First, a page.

This, of course, could be regarded as abuse of authority and embezzlement of large Kazakhtelecom JSC funds. However, that would be an exaggeration since at least several hundred people in Kazakhstan should be put in jail for the exact same crime.

As to the third answer, we consider it most likely. Although we do not believe that the Kazakh ruling elite a significant part of which consists of Nursultan Nazarbayev’s family members and the affiliated clans had suddenly chosen to unite and bring support to Kassym-Jomart Tokayev in such a strong and unequivocal manner that the latter was inspired to sanction the arrest of Kayrat Satybaldy.

In view of this, the second variant of the third answer arises - a support on the part of a foreign political leader. Who could it be? Undoubtedly, Russian President Vladimir Putin. Moreover, we do allow for the possibility that the high-profile arrest of Nazarbayev’s nephew when attempting to board a plane in Almaty airport on its way to the United Arab Emirates (and on the very day of his second daughter’s wedding celebration) was the Elbasy’s punishment.

For what? Perhaps, for his visit to Turkey on the invitation of Recep Tayyip Erdogan.

But why would Putin get so angry with his former colleague?

First of all, it could be because Nazarbayev had agreed to participate in an event that the Russian President could regard as harmful for Russia. Or to make contacts there that could be regarded as the betrayal of the common interests of the CSTO countries.

Second of all, on the back of the Third World War with the collective West led by the United States (the war that Russia drastically escalated on February 24, 2022, by adding a real military action in Ukraine to the political, economic, scientific, technological and financial fronts), Nazarbayev has become a huge problem for Kremlin.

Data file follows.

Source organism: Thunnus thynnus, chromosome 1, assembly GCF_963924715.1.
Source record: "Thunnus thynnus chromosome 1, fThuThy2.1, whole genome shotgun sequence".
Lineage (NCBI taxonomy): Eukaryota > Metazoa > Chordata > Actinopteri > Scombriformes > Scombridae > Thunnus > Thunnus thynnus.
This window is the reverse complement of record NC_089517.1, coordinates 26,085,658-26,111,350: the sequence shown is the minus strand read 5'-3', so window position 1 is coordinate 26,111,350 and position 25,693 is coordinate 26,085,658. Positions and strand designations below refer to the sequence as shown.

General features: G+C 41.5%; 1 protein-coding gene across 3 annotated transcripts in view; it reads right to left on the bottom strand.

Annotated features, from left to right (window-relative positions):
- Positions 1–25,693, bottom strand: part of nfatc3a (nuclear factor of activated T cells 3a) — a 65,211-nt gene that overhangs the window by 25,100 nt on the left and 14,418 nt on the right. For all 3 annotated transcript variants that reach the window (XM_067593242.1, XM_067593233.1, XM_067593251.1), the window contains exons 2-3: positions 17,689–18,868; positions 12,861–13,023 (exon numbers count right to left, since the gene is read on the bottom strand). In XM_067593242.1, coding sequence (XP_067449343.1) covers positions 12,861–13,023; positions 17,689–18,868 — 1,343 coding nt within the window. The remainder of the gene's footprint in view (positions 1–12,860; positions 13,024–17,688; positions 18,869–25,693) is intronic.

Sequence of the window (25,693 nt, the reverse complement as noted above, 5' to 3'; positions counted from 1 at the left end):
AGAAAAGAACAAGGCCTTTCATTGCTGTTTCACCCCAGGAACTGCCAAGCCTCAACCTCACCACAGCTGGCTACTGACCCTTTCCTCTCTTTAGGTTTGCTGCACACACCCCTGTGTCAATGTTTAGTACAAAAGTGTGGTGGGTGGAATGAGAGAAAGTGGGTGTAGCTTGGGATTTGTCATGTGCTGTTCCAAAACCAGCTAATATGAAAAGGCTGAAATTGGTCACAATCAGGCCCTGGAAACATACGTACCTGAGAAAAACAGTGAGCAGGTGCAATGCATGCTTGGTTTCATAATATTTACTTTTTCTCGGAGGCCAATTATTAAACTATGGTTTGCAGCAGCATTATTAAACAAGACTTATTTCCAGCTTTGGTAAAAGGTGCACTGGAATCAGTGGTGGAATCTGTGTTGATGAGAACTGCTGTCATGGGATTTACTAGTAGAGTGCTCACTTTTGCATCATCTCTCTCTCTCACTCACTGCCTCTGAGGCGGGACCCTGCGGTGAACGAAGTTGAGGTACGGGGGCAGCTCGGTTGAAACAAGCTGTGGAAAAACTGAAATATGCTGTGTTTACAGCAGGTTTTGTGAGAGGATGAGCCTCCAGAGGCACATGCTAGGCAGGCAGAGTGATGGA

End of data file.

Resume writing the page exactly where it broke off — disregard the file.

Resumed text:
For, due to the abnormal corruptness of the Elbasy and his family, they are not simply more than vulnerable to the drastic escalation of the sanctions pressure against Russia and its neighbours and friends, but they can easily become a 5th column in the rear of the Russian troops.

In other words, Nursultan Nazarbayev and his clan are the easiest way to exert pressure on the ruling elite of Kazakhstan demanding Akorda to refuse to support Russia today and, perhaps, to betray tomorrow.

If our assumption is correct, Vladimir Putin has probably indicated or, most likely, directly told Kassym-Jomart Tokayev that Nursultan Nazarbayev has become a problem not only for the Kazakh citizens but for Russia as well. In view of this, the second President of Kazakhstan had no choice but to send a clear message to his predecessor at the presidential post.

And the arrest of Kayrat Satybaldy (perhaps the last of Nazarbayev’s relatives who has still not fled the country) was this message.

The question is - will the Elbasy learn his lesson? And how will he react to the arrest of his eldest nephew and his possible long-term imprisonment?

Will he keep silent or will he engage in a counter-attack via leaking compromising materials on Kassym-Jomart Tokayev and his most trusted henchmen?

Experience tells us that Nursultan Nazarbayev is unlikely to have trusted his successor so completely that he didn’t dig a bellyful of kompromat against him.